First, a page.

Well, the great thing about having a 65 book backlog is I can almost certainly fill a board. The bad thing is — reviewing 65 books…
This book was really good though so it’s a great place to start! The Halifax explosion took place in 1917 (history!) and truly changed the world — the aftermath of the explosion affected medicine, World War I, nuclear science and the relationship between the United States and Canada. It also took over 2,000 lives, and caused thousands of more injuries. The resulting investigation into the cause of the explosion brought to light how just a few mistakes and bad choices can create such a horror show.
December 1st, 1917: the French ship Mont-Blanc left Brooklyn with 3,000 pounds of explosives, heading to Halifax. The precautions the crew took were INSANE. No matches, special nails, basically don’t breathe on the explosives because they will EXPLODE. Then, they had to avoid all of the German U-Boats in the ocean on the way to Halifax. Finally, they make it “safely” to the harbor — where a ship on its way out full of airplane fuel crashes into the Mont-Blanc and levels the harbor.
2,000 people were killed instantly and 9,000 more injured. The harbor was still full of other ships — many of which carried ammunition or other things really primed to explode. It was horrific. It could have been worse even — Bacon does an amazing job of looking for the heroes. An Intercolonial Railway dispatcher stayed at his post, sending warnings to incoming passenger trains to stop, which ended his life but saved an entire train of civilians. Doctors and relief workers immediately poured into Halifax to help, despite a blizzard that started immediately after the tragedy. So many people had vision problems after the flash that a world-renowed center for the blind was created in Halifax. And poor relationships between Canada and the United States were set aside as the U.S. sent doctors and supplies over the border almost immediately.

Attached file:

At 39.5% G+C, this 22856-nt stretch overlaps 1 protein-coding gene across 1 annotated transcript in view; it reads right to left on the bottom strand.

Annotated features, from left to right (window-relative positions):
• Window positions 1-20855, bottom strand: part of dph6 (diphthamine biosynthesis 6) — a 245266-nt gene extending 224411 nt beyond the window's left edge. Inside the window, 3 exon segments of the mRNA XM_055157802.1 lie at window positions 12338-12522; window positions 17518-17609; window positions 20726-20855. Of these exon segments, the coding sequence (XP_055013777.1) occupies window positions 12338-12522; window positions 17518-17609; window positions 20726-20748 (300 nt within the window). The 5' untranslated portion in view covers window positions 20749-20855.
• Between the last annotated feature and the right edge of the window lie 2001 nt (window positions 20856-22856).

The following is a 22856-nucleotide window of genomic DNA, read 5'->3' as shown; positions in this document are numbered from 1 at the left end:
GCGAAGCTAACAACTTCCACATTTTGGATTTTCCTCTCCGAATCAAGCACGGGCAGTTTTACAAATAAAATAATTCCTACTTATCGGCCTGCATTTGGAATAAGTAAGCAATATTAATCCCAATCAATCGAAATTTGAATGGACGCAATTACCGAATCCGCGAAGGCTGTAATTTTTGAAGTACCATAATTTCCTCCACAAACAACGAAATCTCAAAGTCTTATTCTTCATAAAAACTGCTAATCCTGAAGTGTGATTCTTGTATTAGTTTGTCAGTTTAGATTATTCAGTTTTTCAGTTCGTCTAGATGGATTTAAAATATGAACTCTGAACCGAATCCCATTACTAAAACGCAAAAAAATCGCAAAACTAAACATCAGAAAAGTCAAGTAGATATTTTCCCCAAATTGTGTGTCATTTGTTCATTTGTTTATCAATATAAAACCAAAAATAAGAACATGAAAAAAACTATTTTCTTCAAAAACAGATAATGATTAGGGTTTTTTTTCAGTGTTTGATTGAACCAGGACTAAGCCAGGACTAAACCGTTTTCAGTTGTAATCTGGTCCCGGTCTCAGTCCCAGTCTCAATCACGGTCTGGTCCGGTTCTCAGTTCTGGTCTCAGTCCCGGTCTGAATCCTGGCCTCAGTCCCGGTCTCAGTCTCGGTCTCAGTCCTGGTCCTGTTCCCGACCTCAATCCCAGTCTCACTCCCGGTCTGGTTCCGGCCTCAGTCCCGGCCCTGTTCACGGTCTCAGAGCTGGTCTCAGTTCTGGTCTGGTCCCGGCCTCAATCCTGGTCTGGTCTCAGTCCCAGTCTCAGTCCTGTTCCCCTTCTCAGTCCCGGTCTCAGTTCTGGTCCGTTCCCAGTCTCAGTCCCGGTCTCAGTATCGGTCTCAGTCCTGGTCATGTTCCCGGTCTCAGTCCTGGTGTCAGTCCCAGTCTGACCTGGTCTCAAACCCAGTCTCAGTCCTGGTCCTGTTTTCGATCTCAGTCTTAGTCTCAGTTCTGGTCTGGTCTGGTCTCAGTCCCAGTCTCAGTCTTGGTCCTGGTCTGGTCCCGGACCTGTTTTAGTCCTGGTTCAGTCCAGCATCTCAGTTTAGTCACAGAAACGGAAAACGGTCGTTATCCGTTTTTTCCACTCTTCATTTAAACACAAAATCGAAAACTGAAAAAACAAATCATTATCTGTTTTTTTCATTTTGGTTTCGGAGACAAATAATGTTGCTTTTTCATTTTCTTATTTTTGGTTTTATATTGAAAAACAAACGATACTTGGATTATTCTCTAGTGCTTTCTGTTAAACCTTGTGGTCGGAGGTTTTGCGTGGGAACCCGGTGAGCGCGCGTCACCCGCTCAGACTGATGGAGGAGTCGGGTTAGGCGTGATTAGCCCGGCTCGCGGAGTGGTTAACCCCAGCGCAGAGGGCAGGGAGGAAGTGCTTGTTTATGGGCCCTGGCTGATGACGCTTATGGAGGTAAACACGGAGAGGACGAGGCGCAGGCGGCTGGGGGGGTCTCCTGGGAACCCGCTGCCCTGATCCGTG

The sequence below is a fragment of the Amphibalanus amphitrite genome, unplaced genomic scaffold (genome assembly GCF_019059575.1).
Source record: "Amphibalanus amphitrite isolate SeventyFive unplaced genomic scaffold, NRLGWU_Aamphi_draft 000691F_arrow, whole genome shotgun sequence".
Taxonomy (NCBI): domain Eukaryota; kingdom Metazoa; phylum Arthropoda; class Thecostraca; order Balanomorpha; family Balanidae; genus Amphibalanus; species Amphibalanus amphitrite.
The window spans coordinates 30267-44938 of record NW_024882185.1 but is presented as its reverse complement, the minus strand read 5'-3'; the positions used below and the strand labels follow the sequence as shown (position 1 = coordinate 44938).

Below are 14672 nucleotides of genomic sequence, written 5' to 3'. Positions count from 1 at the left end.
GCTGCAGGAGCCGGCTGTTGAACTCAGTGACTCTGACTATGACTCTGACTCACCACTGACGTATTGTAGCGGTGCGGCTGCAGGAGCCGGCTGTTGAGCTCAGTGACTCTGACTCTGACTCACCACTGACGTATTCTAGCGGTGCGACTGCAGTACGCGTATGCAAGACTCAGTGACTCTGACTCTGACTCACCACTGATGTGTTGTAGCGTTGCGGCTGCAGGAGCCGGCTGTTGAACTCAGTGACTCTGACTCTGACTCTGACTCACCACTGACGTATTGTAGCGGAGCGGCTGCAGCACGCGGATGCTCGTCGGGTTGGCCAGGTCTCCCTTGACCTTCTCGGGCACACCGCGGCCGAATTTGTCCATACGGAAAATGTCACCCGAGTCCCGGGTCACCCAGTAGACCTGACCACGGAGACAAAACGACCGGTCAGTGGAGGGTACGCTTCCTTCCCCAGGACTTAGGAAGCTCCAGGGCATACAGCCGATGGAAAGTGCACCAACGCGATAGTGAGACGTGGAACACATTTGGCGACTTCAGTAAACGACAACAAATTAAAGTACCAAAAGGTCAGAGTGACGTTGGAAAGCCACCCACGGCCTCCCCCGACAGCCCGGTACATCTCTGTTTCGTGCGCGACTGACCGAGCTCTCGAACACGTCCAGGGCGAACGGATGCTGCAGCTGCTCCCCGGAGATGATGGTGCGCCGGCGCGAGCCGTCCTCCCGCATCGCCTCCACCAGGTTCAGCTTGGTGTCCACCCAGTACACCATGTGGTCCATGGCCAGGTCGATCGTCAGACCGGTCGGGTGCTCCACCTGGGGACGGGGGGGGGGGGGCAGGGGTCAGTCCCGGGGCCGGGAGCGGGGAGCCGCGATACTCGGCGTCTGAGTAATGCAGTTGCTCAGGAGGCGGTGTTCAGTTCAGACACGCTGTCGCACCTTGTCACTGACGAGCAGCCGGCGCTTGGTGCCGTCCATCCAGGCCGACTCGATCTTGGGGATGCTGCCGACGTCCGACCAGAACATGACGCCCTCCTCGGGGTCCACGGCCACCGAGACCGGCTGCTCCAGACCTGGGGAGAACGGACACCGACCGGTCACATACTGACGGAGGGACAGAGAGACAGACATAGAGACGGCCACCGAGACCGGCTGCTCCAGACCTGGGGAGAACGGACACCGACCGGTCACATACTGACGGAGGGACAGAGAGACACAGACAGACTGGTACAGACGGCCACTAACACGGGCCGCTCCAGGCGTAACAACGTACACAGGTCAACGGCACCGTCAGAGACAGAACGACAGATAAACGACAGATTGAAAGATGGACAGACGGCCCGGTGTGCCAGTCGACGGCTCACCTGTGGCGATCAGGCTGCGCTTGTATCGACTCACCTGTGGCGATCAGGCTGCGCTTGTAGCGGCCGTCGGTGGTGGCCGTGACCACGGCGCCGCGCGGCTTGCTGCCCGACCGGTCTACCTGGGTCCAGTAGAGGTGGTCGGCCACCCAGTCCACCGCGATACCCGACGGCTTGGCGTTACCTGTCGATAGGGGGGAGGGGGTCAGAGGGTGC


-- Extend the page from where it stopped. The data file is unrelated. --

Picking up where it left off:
The combination of the contents of the two ships basically made a nuclear bomb. They actually measured the explosion of Hiroshima against the Halifax explosion (“the explosive power of the Little Boy bomb was seven times that of the Halifax Explosion”). Bacon goes into great detail about the science behind that. The science stuff was interesting, but I found myself much more invested in the people — both the heroes, and those eventually found guilty of contributing to the circumstances around the disaster. It’s an incredibly well-researched book and the legacy of this explosion lives on.